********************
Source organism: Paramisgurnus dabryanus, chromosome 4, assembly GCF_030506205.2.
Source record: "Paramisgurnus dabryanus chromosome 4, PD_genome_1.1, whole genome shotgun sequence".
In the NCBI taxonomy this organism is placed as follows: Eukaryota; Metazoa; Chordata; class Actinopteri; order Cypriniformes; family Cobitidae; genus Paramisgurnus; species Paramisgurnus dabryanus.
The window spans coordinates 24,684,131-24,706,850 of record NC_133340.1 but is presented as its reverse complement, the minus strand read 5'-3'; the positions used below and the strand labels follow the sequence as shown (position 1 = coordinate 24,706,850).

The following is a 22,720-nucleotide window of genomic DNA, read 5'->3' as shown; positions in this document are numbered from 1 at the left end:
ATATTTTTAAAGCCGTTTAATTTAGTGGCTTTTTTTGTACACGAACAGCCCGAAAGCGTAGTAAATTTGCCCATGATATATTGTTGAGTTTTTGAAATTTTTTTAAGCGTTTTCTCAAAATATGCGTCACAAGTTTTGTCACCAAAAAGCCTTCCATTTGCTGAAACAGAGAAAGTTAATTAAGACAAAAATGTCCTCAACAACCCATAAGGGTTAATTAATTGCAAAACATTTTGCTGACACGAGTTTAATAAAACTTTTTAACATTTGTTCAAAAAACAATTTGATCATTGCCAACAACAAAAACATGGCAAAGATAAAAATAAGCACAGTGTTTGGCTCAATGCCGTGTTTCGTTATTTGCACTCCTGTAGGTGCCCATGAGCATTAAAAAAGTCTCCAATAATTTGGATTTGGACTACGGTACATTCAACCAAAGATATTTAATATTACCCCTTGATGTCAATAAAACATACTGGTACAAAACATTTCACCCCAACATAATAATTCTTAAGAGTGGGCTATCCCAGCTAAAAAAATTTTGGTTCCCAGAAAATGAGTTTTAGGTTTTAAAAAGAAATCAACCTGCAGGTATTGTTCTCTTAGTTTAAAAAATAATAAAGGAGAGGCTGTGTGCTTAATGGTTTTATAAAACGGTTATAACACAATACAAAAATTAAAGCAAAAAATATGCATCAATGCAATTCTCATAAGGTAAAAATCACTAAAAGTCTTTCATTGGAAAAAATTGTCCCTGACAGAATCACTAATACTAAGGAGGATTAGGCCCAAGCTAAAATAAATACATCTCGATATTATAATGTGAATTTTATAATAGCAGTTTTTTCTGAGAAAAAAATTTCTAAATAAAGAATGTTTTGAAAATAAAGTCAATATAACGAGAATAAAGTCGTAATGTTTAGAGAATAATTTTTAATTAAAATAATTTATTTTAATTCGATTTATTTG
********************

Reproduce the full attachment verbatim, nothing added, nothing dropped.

Source organism: Paramisgurnus dabryanus, chromosome 4, assembly GCF_030506205.2.
Source record: "Paramisgurnus dabryanus chromosome 4, PD_genome_1.1, whole genome shotgun sequence".
In the NCBI taxonomy this organism is placed as follows: Eukaryota; Metazoa; Chordata; class Actinopteri; order Cypriniformes; family Cobitidae; genus Paramisgurnus; species Paramisgurnus dabryanus.
The window spans coordinates 24,684,131-24,706,850 of record NC_133340.1 but is presented as its reverse complement, the minus strand read 5'-3'; the positions used below and the strand labels follow the sequence as shown (position 1 = coordinate 24,706,850).

The following is a 22,720-nucleotide window of genomic DNA, read 5'->3' as shown; positions in this document are numbered from 1 at the left end:
ATATTTTTAAAGCCGTTTAATTTAGTGGCTTTTTTTGTACACGAACAGCCCGAAAGCGTAGTAAATTTGCCCATGATATATTGTTGAGTTTTTGAAATTTTTTTAAGCGTTTTCTCAAAATATGCGTCACAAGTTTTGTCACCAAAAAGCCTTCCATTTGCTGAAACAGAGAAAGTTAATTAAGACAAAAATGTCCTCAACAACCCATAAGGGTTAATTAATTGCAAAACATTTTGCTGACACGAGTTTAATAAAACTTTTTAACATTTGTTCAAAAAACAATTTGATCATTGCCAACAACAAAAACATGGCAAAGATAAAAATAAGCACAGTGTTTGGCTCAATGCCGTGTTTCGTTATTTGCACTCCTGTAGGTGCCCATGAGCATTAAAAAAGTCTCCAATAATTTGGATTTGGACTACGGTACATTCAACCAAAGATATTTAATATTACCCCTTGATGTCAATAAAACATACTGGTACAAAACATTTCACCCCAACATAATAATTCTTAAGAGTGGGCTATCCCAGCTAAAAAAATTTTGGTTCCCAGAAAATGAGTTTTAGGTTTTAAAAAGAAATCAACCTGCAGGTATTGTTCTCTTAGTTTAAAAAATAATAAAGGAGAGGCTGTGTGCTTAATGGTTTTATAAAACGGTTATAACACAATACAAAAATTAAAGCAAAAAATATGCATCAATGCAATTCTCATAAGGTAAAAATCACTAAAAGTCTTTCATTGGAAAAAATTGTCCCTGACAGAATCACTAATACTAAGGAGGATTAGGCCCAAGCTAAAATAAATACATCTCGATATTATAATGTGAATTTTATAATAGCAGTTTTTTCTGAGAAAAAAATTTCTAAATAAAGAATGTTTTGAAAATAAAGTCAATATAACGAGAATAAAGTCGTAATGTTTAGAGAATAATTTTTAATTAAAATAATTTATTTTAATTCGATTTATTTG